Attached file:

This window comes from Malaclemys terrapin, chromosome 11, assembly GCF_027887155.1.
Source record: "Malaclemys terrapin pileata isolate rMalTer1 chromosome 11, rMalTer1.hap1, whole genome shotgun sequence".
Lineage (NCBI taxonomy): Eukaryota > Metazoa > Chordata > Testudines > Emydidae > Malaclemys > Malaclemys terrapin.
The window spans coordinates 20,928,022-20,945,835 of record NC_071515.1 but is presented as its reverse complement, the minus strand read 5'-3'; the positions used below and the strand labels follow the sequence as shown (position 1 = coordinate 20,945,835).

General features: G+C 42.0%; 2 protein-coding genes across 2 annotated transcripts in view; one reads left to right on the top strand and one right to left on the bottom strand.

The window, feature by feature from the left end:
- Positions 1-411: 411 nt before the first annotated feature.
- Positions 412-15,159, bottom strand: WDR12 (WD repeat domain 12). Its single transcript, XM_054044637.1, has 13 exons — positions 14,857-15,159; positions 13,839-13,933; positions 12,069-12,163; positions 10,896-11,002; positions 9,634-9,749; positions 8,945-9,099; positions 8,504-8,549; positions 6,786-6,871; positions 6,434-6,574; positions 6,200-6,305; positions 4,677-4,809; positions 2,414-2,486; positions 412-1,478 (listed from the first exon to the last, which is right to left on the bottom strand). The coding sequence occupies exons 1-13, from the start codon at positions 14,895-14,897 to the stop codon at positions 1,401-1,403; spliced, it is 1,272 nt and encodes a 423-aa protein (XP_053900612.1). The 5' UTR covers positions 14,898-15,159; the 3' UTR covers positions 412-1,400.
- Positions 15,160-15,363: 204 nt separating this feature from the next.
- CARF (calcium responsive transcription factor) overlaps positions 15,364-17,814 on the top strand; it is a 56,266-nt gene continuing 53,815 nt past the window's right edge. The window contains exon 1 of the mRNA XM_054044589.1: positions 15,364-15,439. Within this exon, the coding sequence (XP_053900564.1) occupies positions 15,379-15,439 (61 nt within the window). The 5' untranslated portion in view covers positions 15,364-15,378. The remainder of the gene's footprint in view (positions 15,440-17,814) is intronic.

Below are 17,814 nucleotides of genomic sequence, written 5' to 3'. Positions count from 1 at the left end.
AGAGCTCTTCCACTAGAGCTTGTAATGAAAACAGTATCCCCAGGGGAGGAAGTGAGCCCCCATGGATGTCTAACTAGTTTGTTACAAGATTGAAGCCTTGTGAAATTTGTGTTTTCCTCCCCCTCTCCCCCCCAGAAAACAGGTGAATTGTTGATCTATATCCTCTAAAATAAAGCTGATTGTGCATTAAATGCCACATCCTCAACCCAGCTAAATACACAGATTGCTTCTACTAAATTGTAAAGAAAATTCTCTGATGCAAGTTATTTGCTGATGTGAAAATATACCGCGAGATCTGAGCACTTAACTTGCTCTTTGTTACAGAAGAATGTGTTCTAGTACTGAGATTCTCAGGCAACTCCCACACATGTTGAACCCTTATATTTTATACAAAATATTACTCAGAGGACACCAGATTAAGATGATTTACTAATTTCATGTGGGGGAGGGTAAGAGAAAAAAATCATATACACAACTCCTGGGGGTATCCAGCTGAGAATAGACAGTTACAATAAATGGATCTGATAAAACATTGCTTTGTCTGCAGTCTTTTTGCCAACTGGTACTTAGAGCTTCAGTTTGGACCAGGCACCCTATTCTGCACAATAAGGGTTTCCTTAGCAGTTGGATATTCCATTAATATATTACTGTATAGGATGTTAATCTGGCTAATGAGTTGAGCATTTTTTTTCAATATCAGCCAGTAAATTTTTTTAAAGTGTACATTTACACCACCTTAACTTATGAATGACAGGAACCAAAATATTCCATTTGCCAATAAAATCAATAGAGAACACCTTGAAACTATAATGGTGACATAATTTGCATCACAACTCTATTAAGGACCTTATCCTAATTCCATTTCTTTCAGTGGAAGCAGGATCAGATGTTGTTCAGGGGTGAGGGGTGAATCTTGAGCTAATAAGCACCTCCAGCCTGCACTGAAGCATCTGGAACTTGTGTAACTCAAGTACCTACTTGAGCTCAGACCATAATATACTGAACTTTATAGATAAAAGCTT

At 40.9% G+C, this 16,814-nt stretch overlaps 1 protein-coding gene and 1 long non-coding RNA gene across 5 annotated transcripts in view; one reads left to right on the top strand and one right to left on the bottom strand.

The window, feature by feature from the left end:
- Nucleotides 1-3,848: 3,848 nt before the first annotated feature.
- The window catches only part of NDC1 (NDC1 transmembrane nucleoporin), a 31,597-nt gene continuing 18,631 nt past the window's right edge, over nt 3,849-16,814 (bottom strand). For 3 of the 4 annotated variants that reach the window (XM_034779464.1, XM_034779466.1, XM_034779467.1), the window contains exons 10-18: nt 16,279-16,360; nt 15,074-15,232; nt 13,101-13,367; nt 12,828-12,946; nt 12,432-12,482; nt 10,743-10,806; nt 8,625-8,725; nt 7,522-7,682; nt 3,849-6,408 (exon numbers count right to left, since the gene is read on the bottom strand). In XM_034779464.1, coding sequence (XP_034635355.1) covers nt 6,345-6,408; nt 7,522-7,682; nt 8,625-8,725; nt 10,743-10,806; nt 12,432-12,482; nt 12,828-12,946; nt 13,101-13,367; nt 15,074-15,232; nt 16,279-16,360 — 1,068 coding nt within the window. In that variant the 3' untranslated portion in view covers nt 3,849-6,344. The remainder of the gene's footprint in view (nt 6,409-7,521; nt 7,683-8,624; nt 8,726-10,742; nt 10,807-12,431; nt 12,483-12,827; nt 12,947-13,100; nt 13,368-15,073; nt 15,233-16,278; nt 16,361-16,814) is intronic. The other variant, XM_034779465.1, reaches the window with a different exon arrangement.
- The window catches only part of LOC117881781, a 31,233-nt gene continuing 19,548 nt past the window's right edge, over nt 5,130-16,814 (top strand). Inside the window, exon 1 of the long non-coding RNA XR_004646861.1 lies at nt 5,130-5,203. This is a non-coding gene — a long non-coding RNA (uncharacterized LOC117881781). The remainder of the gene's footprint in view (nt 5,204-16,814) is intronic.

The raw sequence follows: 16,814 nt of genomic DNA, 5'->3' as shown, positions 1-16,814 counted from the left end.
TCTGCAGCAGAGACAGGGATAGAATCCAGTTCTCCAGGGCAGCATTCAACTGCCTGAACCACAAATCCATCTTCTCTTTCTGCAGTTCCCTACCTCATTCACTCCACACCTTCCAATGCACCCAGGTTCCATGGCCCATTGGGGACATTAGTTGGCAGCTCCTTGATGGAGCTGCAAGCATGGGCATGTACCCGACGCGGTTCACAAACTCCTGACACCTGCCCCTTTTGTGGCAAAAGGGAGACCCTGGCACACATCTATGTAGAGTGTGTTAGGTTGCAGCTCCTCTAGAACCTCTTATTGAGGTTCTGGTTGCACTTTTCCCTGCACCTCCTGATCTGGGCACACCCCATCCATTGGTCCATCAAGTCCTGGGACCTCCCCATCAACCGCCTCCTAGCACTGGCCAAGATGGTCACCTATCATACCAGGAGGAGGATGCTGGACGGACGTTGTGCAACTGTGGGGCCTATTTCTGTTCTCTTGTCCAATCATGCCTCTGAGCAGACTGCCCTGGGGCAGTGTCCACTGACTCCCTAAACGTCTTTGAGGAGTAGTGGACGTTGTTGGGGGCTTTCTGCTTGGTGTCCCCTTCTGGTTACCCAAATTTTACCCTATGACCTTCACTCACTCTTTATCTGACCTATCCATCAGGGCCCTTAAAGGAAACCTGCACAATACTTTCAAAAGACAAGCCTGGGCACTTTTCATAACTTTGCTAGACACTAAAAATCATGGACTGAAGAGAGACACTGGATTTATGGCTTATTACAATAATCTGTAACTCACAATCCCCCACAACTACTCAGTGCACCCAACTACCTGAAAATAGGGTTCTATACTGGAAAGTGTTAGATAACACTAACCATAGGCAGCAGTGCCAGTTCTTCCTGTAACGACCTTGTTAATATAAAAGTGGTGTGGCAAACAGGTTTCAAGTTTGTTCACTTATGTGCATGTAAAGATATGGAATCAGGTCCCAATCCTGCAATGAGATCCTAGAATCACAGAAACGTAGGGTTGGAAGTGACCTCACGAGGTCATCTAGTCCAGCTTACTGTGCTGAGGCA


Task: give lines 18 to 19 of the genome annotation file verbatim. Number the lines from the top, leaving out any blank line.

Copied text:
The raw sequence follows: 16,814 nt of genomic DNA, 5'->3' as shown, positions 1-16,814 counted from the left end.
TCTGCAGCAGAGACAGGGATAGAATCCAGTTCTCCAGGGCAGCATTCAACTGCCTGAACCACAAATCCATCTTCTCTTTCTGCAGTTCCCTACCTCATTCACTCCACACCTTCCAATGCACCCAGGTTCCATGGCCCATTGGGGACATTAGTTGGCAGCTCCTTGATGGAGCTGCAAGCATGGGCATGTACCCGACGCGGTTCACAAACTCCTGACACCTGCCCCTTTTGTGGCAAAAGGGAGACCCTGGCACACATCTATGTAGAGTGTGTTAGGTTGCAGCTCCTCTAGAACCTCTTATTGAGGTTCTGGTTGCACTTTTCCCTGCACCTCCTGATCTGGGCACACCCCATCCATTGGTCCATCAAGTCCTGGGACCTCCCCATCAACCGCCTCCTAGCACTGGCCAAGATGGTCACCTATCATACCAGGAGGAGGATGCTGGACGGACGTTGTGCAACTGTGGGGCCTATTTCTGTTCTCTTGTCCAATCATGCCTCTGAGCAGACTGCCCTGGGGCAGTGTCCACTGACTCCCTAAACGTCTTTGAGGAGTAGTGGACGTTGTTGGGGGCTTTCTGCTTGGTGTCCCCTTCTGGTTACCCAAATTTTACCCTATGACCTTCACTCACTCTTTATCTGACCTATCCATCAGGGCCCTTAAAGGAAACCTGCACAATACTTTCAAAAGACAAGCCTGGGCACTTTTCATAACTTTGCTAGACACTAAAAATCATGGACTGAAGAGAGACACTGGATTTATGGCTTATTACAATAATCTGTAACTCACAATCCCCCACAACTACTCAGTGCACCCAACTACCTGAAAATAGGGTTCTATACTGGAAAGTGTTAGATAACACTAACCATAGGCAGCAGTGCCAGTTCTTCCTGTAACGACCTTGTTAATATAAAAGTGGTGTGGCAAACAGGTTTCAAGTTTGTTCACTTATGTGCATGTAAAGATATGGAATCAGGTCCCAATCCTGCAATGAGATCCTAGAATCACAGAAACGTAGGGTTGGAAGTGACCTCACGAGGTCATCTAGTCCAGCTTACTGTGCTGAGGCA